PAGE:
Most "Preppers" are Men? Ha - Check the Kitchen!

Sharon October 31st, 2008

So I found this article from Details Magazine on “Preparedness Style” (gotta love that) over at Savinar’s site, and mostly, what amused me about it was the insistent message that this is a guy thing.  “Preppers” (I actually hate that term, but what the heck) are “guys in suits” and “most are men.”  Then we get some examples of how their wives don’t really understand them.  They derive, we are told, from the old Dudes with shotguns awaiting nuclear war, but these are stylish, urban dudes with Starbucks coffee in their storage.

To be fair, it really isn’t a bad article, but I thought it would be fun to explore the question of whether “preppers” as a broad category, really are mostly men.  Because I have the suspicion (I can’t prove it, but since the article doesn’t even bother to do more assert it, I don’t know that I have to) that if you look carefully enough, and think carefully enough about preparedness, you’re going to find that women are more present than anyone thinks.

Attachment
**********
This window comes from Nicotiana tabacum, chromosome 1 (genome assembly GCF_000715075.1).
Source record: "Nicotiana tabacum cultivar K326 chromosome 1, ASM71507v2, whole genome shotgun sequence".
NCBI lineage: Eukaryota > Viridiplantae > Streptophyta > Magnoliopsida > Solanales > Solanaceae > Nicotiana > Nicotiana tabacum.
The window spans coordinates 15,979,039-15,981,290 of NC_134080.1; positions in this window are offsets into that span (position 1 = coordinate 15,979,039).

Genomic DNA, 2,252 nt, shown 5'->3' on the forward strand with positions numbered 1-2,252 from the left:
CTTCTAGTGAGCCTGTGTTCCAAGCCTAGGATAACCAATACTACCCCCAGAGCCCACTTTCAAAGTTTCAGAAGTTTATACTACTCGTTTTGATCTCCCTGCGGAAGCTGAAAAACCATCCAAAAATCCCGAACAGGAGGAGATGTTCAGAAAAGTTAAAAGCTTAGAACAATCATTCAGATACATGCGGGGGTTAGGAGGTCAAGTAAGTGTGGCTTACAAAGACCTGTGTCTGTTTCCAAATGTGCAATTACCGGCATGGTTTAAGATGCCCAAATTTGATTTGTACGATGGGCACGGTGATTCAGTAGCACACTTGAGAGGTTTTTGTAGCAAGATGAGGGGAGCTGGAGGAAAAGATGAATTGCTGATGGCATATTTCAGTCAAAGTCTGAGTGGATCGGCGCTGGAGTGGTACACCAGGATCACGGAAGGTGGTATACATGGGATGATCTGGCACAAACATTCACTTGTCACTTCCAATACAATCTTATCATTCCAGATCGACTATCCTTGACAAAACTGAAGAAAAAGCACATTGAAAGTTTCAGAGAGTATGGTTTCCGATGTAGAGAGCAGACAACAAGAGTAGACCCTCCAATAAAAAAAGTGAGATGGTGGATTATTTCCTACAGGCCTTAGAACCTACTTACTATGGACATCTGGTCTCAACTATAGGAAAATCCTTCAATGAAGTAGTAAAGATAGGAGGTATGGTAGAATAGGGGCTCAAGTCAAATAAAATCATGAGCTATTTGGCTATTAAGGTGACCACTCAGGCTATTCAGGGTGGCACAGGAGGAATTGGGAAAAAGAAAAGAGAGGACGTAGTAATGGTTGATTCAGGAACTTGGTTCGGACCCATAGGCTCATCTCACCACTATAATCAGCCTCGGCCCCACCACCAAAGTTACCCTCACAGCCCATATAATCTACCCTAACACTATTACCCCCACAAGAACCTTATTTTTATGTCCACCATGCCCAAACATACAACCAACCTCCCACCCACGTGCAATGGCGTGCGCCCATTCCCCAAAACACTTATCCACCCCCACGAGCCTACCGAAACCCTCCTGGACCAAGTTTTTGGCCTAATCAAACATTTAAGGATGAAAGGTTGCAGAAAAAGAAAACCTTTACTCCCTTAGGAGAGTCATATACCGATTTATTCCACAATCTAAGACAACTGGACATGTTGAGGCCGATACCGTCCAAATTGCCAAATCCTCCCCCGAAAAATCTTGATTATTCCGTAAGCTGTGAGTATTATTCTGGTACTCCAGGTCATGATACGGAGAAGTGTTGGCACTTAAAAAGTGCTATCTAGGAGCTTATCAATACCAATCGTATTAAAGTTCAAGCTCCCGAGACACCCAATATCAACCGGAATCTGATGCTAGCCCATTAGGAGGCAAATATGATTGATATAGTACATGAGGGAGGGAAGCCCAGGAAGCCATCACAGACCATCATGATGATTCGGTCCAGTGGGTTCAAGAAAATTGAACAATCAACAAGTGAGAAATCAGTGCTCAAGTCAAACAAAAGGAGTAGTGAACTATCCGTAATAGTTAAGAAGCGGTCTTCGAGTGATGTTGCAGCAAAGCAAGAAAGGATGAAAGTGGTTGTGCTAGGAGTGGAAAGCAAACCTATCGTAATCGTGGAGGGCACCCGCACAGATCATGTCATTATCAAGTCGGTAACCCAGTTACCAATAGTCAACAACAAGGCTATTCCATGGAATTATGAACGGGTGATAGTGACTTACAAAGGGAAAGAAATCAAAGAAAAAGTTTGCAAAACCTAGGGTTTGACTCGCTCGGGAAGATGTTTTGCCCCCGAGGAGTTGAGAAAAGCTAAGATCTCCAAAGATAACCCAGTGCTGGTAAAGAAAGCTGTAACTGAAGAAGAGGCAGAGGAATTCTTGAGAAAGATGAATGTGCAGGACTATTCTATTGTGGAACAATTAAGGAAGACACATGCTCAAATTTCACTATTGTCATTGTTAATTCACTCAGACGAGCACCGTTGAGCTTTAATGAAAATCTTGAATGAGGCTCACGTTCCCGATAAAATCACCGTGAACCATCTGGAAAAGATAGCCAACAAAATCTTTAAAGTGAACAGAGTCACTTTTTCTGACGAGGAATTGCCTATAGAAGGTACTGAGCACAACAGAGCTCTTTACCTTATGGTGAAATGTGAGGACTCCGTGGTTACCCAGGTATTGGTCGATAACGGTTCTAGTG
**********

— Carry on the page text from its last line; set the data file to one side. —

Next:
Let’s start on the bookshelves - who is on the library list for most people trying to be prepared to live in a harder future?  Well, the hardcore types probably own Matthew Stein’s _When Technology Fails_, James Talmage Stevens’ _Making the Best of Basics_ and Cresson Kearny’s _Nuclear War Survival Skills_ - which would be right on the shelf next to Carla Emery’s _The Encyclopedia of Country Living_, Anita Evangelista’s _How to Live Without Electricity and Like It_ and Kathy Harrison’s superb new classic _Just In Case: How to Be Self-Sufficient When the Unexpected Happens_.  Heck, they might even own one of my books :-)